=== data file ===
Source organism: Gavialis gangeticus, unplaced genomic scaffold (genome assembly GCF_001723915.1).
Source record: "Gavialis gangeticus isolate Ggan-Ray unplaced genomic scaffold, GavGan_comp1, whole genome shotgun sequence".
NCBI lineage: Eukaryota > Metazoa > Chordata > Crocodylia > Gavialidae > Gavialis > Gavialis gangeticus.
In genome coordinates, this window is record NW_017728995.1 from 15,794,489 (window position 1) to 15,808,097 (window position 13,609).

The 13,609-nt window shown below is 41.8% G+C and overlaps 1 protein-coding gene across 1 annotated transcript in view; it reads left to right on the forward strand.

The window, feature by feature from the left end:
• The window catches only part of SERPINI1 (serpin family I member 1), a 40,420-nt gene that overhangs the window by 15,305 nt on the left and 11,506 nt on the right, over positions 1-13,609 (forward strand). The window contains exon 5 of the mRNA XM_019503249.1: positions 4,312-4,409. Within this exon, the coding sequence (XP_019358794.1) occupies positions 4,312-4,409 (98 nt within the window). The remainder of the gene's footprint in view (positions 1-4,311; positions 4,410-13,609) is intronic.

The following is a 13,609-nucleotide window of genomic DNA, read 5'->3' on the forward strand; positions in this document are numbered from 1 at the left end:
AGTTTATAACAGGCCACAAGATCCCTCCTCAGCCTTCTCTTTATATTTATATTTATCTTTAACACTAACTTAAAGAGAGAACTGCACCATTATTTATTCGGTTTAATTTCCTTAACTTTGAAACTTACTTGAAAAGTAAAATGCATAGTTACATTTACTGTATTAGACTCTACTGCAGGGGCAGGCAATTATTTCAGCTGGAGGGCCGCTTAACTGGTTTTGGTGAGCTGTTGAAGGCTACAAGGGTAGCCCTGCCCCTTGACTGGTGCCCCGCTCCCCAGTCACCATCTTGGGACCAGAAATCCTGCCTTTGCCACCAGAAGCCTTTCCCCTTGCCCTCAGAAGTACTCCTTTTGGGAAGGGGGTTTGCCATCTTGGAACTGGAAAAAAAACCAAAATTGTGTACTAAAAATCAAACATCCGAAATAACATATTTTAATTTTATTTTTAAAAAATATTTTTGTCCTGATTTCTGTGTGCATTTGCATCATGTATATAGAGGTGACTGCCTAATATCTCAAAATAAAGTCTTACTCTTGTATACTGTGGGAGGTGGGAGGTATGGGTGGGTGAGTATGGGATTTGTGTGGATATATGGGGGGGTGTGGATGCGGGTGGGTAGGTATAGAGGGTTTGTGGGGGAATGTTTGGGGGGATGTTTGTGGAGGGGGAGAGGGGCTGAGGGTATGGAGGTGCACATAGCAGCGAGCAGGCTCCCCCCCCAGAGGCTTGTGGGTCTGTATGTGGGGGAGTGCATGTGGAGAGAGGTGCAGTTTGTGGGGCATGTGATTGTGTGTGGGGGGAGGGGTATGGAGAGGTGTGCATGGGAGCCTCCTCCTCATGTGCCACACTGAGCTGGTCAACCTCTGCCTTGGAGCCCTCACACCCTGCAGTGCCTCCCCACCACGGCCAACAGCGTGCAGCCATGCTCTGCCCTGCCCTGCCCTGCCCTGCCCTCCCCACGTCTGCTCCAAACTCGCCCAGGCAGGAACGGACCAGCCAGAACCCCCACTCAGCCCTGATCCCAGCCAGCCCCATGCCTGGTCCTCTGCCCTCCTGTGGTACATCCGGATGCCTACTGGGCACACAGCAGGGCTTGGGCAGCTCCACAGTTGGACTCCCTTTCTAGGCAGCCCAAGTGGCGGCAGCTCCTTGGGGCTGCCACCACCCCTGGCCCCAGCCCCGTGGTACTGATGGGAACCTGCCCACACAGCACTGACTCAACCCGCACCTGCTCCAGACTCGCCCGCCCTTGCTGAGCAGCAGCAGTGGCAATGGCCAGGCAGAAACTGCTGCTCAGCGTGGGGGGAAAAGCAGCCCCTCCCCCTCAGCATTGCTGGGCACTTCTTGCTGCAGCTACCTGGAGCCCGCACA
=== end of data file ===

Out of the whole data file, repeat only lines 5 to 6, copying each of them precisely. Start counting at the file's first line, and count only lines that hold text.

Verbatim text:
The 13,609-nt window shown below is 41.8% G+C and overlaps 1 protein-coding gene across 1 annotated transcript in view; it reads left to right on the forward strand.

The window, feature by feature from the left end: